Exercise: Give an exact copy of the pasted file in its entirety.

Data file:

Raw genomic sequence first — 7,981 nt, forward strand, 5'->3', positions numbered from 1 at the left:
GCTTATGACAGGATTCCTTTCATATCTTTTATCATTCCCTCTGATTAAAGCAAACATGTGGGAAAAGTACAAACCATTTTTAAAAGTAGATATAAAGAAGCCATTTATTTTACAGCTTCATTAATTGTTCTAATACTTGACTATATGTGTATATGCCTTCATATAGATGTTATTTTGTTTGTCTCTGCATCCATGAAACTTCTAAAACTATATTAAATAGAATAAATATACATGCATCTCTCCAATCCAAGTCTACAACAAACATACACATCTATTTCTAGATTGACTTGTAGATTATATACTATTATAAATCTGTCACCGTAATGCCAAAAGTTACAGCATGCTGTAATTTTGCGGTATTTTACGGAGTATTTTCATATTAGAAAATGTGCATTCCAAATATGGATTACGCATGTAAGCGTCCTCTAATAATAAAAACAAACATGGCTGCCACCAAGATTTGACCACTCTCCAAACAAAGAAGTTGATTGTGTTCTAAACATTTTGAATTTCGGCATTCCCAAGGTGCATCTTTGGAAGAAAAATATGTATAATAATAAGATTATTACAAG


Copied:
Raw genomic sequence first — 7,981 nt, forward strand, 5'->3', positions numbered from 1 at the left:
GCTTATGACAGGATTCCTTTCATATCTTTTATCATTCCCTCTGATTAAAGCAAACATGTGGGAAAAGTACAAACCATTTTTAAAAGTAGATATAAAGAAGCCATTTATTTTACAGCTTCATTAATTGTTCTAATACTTGACTATATGTGTATATGCCTTCATATAGATGTTATTTTGTTTGTCTCTGCATCCATGAAACTTCTAAAACTATATTAAATAGAATAAATATACATGCATCTCTCCAATCCAAGTCTACAACAAACATACACATCTATTTCTAGATTGACTTGTAGATTATATACTATTATAAATCTGTCACCGTAATGCCAAAAGTTACAGCATGCTGTAATTTTGCGGTATTTTACGGAGTATTTTCATATTAGAAAATGTGCATTCCAAATATGGATTACGCATGTAAGCGTCCTCTAATAATAAAAACAAACATGGCTGCCACCAAGATTTGACCACTCTCCAAACAAAGAAGTTGATTGTGTTCTAAACATTTTGAATTTCGGCATTCCCAAGGTGCATCTTTGGAAGAAAAATATGTATAATAATAAGATTATTACAAG